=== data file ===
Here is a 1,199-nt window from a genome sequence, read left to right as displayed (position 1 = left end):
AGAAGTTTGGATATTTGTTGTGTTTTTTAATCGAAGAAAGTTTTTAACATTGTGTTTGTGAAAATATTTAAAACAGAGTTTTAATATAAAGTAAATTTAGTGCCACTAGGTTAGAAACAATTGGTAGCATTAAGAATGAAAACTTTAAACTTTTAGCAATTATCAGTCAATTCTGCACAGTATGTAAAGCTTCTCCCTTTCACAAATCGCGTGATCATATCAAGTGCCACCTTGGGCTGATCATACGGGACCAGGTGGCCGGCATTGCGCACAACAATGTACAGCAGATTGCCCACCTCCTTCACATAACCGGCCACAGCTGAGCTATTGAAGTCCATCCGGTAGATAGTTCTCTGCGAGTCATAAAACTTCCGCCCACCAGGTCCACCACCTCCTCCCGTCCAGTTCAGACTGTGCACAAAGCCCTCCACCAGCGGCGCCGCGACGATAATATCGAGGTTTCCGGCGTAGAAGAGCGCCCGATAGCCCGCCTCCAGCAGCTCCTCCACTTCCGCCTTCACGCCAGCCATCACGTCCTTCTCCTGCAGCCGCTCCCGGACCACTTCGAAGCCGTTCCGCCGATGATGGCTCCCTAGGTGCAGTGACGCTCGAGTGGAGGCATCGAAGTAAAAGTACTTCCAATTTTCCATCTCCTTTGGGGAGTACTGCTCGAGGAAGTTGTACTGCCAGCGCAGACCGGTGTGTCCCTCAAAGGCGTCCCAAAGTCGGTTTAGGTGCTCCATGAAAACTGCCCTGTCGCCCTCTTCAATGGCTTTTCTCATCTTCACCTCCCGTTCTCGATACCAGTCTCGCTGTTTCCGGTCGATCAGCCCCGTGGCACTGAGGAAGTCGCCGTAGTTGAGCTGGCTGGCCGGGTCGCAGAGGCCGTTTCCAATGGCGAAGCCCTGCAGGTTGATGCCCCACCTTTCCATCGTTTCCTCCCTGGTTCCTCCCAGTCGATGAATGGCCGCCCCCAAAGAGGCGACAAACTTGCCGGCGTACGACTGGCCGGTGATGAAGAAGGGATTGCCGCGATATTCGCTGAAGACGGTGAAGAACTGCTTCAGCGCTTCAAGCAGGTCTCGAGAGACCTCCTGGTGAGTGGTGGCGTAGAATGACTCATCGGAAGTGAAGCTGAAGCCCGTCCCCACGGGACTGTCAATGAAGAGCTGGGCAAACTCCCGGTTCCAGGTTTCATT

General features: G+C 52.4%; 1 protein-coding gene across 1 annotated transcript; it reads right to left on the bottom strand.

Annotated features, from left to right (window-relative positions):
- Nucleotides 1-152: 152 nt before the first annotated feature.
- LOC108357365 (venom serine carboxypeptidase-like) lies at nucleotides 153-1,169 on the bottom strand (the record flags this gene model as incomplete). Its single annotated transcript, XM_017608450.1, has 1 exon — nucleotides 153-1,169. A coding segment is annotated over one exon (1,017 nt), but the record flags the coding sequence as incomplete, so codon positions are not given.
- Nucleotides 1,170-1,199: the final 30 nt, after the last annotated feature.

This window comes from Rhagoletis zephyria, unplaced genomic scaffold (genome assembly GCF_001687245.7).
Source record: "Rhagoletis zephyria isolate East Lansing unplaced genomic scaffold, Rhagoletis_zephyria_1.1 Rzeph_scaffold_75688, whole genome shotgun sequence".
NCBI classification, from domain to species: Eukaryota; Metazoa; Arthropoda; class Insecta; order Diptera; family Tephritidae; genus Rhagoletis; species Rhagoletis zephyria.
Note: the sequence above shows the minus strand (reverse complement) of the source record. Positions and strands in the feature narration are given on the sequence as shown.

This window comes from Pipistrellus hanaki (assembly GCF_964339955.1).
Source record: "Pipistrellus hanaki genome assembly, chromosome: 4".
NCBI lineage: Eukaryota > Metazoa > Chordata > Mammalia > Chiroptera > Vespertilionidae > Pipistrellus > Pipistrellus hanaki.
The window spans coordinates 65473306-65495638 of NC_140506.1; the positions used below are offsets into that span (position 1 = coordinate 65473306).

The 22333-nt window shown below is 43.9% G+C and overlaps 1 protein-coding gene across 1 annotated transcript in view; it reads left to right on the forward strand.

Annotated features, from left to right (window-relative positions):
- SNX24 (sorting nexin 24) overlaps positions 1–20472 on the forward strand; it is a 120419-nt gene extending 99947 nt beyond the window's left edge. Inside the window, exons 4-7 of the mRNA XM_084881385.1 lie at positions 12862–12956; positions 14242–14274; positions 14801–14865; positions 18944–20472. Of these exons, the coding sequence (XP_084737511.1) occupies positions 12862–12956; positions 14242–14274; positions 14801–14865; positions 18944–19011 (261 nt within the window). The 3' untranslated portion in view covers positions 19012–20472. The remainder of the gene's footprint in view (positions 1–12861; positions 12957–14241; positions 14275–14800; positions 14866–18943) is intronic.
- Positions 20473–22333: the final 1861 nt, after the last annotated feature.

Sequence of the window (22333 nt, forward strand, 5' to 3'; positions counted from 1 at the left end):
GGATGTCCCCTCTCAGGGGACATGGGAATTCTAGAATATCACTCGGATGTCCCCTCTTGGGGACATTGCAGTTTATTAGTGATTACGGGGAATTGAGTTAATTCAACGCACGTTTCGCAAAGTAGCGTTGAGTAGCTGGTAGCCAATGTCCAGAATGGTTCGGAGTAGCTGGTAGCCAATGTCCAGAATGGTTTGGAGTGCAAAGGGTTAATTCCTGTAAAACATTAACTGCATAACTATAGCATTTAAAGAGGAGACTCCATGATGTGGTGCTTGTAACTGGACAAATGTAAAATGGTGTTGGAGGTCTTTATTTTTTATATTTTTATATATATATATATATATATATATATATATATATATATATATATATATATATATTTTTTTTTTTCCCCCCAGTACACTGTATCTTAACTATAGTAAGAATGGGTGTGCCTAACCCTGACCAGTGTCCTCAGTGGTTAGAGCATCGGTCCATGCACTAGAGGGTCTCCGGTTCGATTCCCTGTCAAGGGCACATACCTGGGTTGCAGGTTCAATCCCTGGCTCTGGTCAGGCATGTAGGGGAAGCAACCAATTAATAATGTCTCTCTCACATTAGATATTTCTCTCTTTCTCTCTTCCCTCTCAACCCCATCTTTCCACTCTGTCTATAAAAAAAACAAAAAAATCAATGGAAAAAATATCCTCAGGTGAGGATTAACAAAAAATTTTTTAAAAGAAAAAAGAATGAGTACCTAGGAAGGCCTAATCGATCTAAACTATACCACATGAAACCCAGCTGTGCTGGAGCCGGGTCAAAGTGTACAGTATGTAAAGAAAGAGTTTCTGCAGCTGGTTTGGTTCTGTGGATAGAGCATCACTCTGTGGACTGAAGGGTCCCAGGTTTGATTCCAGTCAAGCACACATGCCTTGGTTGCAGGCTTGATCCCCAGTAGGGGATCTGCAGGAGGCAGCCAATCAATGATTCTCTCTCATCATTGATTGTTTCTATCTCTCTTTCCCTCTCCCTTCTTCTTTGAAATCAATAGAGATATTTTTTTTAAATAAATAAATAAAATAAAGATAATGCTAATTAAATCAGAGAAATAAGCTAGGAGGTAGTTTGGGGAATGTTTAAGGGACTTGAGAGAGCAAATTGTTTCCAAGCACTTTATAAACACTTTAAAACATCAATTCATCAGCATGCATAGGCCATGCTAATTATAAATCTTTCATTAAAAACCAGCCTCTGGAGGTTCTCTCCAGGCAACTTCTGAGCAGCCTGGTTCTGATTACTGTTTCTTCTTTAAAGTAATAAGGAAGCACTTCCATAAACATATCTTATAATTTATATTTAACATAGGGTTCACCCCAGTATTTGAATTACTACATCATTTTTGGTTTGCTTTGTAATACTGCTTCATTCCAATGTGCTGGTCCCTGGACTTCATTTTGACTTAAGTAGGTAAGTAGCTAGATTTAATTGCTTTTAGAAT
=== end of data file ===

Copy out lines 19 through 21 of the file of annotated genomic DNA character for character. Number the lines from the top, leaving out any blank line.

- Positions 20473–22333: the final 1861 nt, after the last annotated feature.

Sequence of the window (22333 nt, forward strand, 5' to 3'; positions counted from 1 at the left end):
GGATGTCCCCTCTCAGGGGACATGGGAATTCTAGAATATCACTCGGATGTCCCCTCTTGGGGACATTGCAGTTTATTAGTGATTACGGGGAATTGAGTTAATTCAACGCACGTTTCGCAAAGTAGCGTTGAGTAGCTGGTAGCCAATGTCCAGAATGGTTCGGAGTAGCTGGTAGCCAATGTCCAGAATGGTTTGGAGTGCAAAGGGTTAATTCCTGTAAAACATTAACTGCATAACTATAGCATTTAAAGAGGAGACTCCATGATGTGGTGCTTGTAACTGGACAAATGTAAAATGGTGTTGGAGGTCTTTATTTTTTATATTTTTATATATATATATATATATATATATATATATATATATATATATATATATATATATTTTTTTTTTTCCCCCCAGTACACTGTATCTTAACTATAGTAAGAATGGGTGTGCCTAACCCTGACCAGTGTCCTCAGTGGTTAGAGCATCGGTCCATGCACTAGAGGGTCTCCGGTTCGATTCCCTGTCAAGGGCACATACCTGGGTTGCAGGTTCAATCCCTGGCTCTGGTCAGGCATGTAGGGGAAGCAACCAATTAATAATGTCTCTCTCACATTAGATATTTCTCTCTTTCTCTCTTCCCTCTCAACCCCATCTTTCCACTCTGTCTATAAAAAAAACAAAAAAATCAATGGAAAAAATATCCTCAGGTGAGGATTAACAAAAAATTTTTTAAAAGAAAAAAGAATGAGTACCTAGGAAGGCCTAATCGATCTAAACTATACCACATGAAACCCAGCTGTGCTGGAGCCGGGTCAAAGTGTACAGTATGTAAAGAAAGAGTTTCTGCAGCTGGTTTGGTTCTGTGGATAGAGCATCACTCTGTGGACTGAAGGGTCCCAGGTTTGATTCCAGTCAAGCACACATGCCTTGGTTGCAGGCTTGATCCCCAGTAGGGGATCTGCAGGAGGCAGCCAATCAATGATTCTCTCTCATCATTGATTGTTTCTATCTCTCTTTCCCTCTCCCTTCTTCTTTGAAATCAATAGAGATATTTTTTTTAAATAAATAAATAAAATAAAGATAATGCTAATTAAATCAGAGAAATAAGCTAGGAGGTAGTTTGGGGAATGTTTAAGGGACTTGAGAGAGCAAATTGTTTCCAAGCACTTTATAAACACTTTAAAACATCAATTCATCAGCATGCATAGGCCATGCTAATTATAAATCTTTCATTAAAAACCAGCCTCTGGAGGTTCTCTCCAGGCAACTTCTGAGCAGCCTGGTTCTGATTACTGTTTCTTCTTTAAAGTAATAAGGAAGCACTTCCATAAACATATCTTATAATTTATATTTAACATAGGGTTCACCCCAGTATTTGAATTACTACATCATTTTTGGTTTGCTTTGTAATACTGCTTCATTCCAATGTGCTGGTCCCTGGACTTCATTTTGACTTAAGTAGGTAAGTAGCTAGATTTAATTGCTTTTAGAAT